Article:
How to Maintain an Oil Burning Furnace

Oil burning furnaces require maintenance, more than gas or propane burning furnaces need. My own experience says you can go as long as 3 years without servicing it, but that is not sensible because sometimes the failure that results is severe (electrode insulator cracks, and you get the Bessemer Process on the electrode mount, which is to say, it melts). You are far better off cleaning them yearly.

Cleaning and servicing them is no big deal, but it is disordered since that soot is tarry and stinky. Turn off power to the system. Eliminate the oil burner assembly, which will also have the electrodes on it. How you eliminate this assembly is very reliant on on the specific unit; follow the oil line out of the pump to where it goes into the furnace housing and that will give you a good clue.  You can know about oil burner service and emergency heating oil delivery services via various online sources.

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Often (regularly) you have to either eliminate or hinge back the high voltage transformer to get at this assembly. When you have the burner out, remove the spigot and replace it. Make sure you replace it with a spigot with the same spray pattern, though you can vary the gallons per hour (GPH) rating to rate the furnace up or down in capacity. You can hop over to this website to know more about home heating oil services.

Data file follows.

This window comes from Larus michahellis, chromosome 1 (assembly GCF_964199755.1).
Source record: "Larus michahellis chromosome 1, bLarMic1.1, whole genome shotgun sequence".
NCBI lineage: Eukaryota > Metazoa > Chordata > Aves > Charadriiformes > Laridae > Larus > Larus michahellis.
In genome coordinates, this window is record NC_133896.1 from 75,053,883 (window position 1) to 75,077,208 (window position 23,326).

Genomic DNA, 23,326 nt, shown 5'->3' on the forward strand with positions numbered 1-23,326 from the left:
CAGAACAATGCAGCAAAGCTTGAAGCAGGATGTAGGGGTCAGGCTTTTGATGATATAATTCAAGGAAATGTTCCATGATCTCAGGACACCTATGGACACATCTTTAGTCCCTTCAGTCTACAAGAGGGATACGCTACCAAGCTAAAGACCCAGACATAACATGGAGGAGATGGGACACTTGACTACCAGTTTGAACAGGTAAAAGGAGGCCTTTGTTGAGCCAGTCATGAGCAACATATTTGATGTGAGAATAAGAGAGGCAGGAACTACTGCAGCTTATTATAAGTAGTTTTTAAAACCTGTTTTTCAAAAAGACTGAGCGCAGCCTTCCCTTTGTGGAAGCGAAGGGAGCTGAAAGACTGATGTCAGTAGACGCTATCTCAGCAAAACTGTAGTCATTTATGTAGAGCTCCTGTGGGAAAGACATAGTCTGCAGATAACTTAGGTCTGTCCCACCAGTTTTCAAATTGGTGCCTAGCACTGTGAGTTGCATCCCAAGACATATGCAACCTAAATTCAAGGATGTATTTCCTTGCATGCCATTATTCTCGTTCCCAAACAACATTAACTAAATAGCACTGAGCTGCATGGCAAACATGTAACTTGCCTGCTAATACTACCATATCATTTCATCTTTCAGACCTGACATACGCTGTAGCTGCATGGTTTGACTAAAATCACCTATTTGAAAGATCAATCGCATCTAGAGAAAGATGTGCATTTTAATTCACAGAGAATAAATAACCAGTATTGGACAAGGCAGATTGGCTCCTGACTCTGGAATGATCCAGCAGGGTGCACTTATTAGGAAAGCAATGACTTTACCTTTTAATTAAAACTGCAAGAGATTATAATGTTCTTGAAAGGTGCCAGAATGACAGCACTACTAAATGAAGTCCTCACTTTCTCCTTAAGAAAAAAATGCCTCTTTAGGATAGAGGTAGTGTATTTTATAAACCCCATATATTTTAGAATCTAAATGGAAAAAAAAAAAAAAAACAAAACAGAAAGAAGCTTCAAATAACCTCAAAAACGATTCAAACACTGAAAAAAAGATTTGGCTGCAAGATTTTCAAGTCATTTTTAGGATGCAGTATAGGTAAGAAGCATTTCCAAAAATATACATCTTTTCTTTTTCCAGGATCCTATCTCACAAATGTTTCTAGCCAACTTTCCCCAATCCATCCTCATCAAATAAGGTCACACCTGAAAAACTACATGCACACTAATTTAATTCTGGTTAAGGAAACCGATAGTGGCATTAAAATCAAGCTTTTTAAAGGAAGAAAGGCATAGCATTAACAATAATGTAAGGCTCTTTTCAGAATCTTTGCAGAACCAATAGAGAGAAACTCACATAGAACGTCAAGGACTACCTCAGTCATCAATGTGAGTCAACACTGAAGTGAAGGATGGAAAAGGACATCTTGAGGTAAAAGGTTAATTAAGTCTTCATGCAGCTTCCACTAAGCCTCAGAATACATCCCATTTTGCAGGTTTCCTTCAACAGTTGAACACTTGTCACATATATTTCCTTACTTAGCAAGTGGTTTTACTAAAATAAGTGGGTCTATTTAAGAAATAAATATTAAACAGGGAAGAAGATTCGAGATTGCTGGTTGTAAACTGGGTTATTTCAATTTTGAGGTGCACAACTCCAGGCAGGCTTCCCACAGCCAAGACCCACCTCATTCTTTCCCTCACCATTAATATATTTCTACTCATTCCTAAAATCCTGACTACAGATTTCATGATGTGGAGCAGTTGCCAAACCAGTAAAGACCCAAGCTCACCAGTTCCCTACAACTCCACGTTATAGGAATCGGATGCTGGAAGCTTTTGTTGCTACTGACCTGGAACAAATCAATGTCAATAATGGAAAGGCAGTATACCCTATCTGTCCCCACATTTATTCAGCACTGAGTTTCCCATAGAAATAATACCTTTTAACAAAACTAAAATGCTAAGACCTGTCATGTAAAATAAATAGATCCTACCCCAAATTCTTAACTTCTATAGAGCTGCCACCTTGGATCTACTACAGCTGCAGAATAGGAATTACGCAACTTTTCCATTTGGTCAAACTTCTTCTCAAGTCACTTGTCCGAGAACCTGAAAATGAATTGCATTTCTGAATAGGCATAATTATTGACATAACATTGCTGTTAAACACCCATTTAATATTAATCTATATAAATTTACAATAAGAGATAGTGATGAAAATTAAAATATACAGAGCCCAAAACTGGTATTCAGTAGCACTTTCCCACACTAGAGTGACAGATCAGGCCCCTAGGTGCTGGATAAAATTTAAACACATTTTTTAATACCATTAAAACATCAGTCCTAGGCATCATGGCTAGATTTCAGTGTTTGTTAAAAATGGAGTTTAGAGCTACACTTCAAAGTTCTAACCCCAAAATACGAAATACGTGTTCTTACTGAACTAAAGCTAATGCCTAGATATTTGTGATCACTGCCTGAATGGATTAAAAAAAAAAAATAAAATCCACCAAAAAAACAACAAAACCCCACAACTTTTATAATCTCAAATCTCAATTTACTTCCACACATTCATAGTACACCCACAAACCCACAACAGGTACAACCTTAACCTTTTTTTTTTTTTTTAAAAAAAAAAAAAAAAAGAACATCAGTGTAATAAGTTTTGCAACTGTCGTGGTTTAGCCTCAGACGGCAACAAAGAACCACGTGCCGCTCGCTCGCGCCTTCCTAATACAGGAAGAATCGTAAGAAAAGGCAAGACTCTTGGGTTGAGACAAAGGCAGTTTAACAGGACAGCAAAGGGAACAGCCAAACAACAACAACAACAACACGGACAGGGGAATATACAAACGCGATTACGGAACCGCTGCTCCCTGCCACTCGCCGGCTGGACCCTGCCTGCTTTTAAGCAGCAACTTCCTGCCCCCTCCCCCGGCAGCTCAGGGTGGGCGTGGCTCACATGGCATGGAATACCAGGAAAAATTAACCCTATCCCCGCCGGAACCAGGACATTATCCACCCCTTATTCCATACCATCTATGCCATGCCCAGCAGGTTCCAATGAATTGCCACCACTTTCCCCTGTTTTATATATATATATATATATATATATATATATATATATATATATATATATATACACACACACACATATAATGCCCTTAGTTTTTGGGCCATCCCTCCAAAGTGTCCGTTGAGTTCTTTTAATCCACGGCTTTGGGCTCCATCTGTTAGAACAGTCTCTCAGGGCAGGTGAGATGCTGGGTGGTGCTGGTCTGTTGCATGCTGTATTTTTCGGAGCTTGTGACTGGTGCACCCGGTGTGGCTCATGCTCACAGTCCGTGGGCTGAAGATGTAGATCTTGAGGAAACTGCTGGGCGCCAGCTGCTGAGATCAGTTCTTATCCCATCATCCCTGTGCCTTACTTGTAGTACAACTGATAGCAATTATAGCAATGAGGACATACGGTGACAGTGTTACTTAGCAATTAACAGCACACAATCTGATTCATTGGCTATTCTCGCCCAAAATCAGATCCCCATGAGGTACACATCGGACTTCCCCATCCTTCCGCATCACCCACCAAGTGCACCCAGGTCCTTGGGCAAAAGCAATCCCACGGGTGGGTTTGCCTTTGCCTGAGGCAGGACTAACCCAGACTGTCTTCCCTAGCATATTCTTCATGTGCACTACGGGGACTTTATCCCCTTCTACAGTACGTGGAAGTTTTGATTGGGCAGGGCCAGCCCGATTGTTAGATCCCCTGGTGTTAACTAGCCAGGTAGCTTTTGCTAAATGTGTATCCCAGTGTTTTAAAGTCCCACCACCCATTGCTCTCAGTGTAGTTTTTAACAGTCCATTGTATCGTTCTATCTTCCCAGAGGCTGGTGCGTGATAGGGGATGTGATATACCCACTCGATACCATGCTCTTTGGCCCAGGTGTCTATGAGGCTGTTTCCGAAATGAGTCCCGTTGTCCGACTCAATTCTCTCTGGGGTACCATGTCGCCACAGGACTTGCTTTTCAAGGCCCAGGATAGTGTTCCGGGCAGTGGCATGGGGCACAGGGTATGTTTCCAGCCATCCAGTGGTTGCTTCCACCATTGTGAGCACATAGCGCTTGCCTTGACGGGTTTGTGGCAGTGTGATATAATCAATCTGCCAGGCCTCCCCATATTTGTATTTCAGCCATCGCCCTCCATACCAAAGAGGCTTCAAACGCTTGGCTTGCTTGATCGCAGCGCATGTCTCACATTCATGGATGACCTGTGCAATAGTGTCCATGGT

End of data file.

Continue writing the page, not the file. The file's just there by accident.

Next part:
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Spray patterns are termed as solid, semisolid, or hollow – which refers to the distribution of oil in the spray cone, and have an explicit angle which defines the angle of the cone of oil that is shot into the furnace. Solid is the most common pattern in my experience and 75 degrees is the most common angle that I have seen.

Wipe the whole assembly down to get the oil and soot off of it. You will be required to position and gap the electrodes, but first do a visual inspection of them. If there are visible cracks in the insulators, replace them. If the ends are eroded and potholed, replace them. If in doubt, replace them.

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